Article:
|The Frankfurt-Tipp rating:|
|Production country:||Deutschland /USA 2013|
|Running time:||Approx. 107 min.|
Headhunter Clemens Trunschka (Ulrich Tukur) is facing the abyss. His excessive drinking threatens to destroy not only himself, but also his marriage and his work. Only with great effort can he keep up appearances of functioning well. When he is hired by a major automobile company to recruit Houston Petrol's American CEO, Steve Ringer, as its new chairman, Trunschka knows this is his last chance. If he blows this assignment, he'll be out of the picture for good. And so he does everything he can to make contact with the publicity-shy Ringer. After his first attempt at a conference in Germany fails miserably, he has no choice but to travel to Houston and try his luck there. But even in the USA it proves almost impossible to get close to the constantly shielded CEO. Only when Trunschka meets the businessman Robert Wagner (Garret Dillahunt) in his hotel, he gets new hope. For Wagner has contacts who could help him considerably. But as his friendly helper becomes more and more intrusive, Trunschka threatens to finally lose control of the situation and, with it, his entire life.
Houston is, at its core, a very interesting drama about one man's desperate struggle against his professional and personal decline. On the one hand, the film has some very strong aspects, but on the other hand, it also has some spoilers that unfortunately get in the way of a positive overall picture. Among the positive aspects are undoubtedly the actors. Ulrich Tukur gives a strong performance, which is on the one hand very reserved, but at the same time extremely powerful. Tukur manages to believably portray how much Trunschka has to fight against his inner demons, knowing full well that alcohol is close to pushing him to the social sidelines. Garret Dillahunt (No Country for Old Men, Looper) is the exact opposite of the closeted German as the uber-friendly American. This contrast makes the scenes between the mismatched men some of the film's strongest moments, as there's also a steady stream of upbeat, well-observed humor.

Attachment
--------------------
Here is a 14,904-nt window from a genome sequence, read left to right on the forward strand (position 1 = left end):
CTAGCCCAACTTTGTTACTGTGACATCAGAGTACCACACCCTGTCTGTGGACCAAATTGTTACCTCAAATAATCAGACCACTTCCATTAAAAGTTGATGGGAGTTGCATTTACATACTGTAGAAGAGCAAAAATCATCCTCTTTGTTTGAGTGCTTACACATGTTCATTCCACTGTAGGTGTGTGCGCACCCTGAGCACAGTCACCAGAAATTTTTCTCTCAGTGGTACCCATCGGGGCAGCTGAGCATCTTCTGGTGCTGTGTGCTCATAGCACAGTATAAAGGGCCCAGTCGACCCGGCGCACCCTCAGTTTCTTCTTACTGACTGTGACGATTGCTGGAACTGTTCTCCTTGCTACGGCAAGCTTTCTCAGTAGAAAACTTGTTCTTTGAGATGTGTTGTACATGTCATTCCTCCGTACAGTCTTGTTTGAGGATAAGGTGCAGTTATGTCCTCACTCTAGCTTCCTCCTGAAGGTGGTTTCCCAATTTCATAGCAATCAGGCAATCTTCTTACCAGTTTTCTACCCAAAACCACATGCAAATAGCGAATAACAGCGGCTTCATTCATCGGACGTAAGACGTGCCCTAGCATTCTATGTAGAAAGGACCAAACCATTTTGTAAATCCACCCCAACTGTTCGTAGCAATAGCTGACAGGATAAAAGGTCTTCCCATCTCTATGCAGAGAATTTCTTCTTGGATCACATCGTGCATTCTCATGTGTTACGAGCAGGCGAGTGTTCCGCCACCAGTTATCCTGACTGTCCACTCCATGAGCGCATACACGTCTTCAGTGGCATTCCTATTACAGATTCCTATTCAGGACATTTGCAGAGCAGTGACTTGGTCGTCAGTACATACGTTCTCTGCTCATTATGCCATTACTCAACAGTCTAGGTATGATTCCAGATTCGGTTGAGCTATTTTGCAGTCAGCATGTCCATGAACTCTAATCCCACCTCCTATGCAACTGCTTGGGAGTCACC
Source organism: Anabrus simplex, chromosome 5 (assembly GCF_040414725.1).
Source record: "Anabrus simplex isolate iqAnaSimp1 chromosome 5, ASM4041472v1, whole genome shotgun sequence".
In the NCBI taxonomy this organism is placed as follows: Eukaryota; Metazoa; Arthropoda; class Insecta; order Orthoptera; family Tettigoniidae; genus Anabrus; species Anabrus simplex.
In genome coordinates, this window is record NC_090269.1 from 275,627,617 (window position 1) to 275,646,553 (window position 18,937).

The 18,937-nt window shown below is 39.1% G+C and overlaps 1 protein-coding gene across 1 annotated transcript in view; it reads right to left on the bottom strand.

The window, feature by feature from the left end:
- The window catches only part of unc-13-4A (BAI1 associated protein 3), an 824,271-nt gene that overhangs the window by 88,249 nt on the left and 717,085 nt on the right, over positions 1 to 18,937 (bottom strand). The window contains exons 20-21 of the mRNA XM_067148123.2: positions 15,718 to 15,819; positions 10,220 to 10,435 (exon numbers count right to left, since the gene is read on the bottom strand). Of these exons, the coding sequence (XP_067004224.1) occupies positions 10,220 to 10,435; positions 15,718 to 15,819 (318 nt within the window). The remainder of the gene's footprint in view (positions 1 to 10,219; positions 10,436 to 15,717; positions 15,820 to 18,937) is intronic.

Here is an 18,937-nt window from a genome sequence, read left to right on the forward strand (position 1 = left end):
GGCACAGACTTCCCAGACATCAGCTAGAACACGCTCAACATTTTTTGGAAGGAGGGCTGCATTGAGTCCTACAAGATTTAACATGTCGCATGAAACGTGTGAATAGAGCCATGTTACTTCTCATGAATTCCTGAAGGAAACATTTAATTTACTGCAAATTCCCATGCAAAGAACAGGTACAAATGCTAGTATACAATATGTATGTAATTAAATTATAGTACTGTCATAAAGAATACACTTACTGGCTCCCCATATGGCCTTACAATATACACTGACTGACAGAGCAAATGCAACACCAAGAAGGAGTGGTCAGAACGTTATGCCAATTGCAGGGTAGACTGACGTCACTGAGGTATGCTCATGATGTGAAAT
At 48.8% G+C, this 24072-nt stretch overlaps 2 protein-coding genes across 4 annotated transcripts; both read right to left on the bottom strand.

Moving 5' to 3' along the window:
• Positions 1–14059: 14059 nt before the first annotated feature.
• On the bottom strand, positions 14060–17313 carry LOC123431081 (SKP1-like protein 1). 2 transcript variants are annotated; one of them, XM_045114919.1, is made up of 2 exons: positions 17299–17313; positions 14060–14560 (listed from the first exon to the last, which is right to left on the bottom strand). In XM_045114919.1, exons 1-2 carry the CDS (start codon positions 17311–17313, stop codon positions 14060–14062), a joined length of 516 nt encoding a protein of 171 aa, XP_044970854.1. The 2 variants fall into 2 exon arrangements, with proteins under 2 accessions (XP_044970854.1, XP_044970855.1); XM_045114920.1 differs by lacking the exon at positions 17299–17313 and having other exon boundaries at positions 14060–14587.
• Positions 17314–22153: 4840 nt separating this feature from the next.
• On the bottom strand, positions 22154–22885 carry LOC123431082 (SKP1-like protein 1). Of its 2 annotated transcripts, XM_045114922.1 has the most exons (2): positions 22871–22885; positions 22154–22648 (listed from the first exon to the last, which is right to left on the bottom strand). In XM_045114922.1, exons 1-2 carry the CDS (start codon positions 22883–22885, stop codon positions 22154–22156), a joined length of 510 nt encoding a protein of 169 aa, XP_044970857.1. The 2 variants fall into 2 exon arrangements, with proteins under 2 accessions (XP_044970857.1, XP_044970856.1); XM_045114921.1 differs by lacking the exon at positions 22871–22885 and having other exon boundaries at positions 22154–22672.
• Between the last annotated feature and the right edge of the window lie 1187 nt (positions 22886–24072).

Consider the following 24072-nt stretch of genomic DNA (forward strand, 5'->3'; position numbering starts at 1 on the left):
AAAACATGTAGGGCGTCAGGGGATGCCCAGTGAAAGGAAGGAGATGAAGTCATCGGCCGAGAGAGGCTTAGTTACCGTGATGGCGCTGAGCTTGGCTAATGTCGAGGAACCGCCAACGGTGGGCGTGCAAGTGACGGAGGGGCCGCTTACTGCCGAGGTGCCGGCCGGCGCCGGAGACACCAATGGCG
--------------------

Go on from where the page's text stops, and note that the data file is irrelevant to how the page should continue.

What also makes the film worth watching is the refreshingly atypical picture of the U.S. that's shown here. Director Bastian Guenther manages to dispense with many of the common clichés and create a very realistic-looking portrayal of Houston and its environs. It's refreshingly different and just great to look at in visual terms alone.
These are actually excellent premises for a successful cinema drama with high show value. But unfortunately, Günther keeps getting in his own way with his artistic ambition, presenting a production that is so unwieldy that it is really only accessible to a small niche audience. Strange camera angles, in which only the torso of the actors can be seen or the person speaking doesn't even appear in the picture, alternate with far too long snapshots that are simply unnecessary for the story. Scenes like the one in which Clemens eats a roll in the car might provide a bit of the right atmosphere, but on the scale presented here they only drag the whole thing out unnecessarily.
It's a shame that there are always filmmakers who go to such lengths to go against the norm - or rather against the nasty word mass taste - that as a result inherently good stories are denied a wider audience. Especially in the case of Houston, the good actors and the dramaturgical as well as visual strengths would have definitely deserved greater accessibility. As it is, however, the work is really only to be recommended to viewers who enjoy somewhat unwieldy and too wornly told program cinema fare.
An article by Frankfurt-Tipp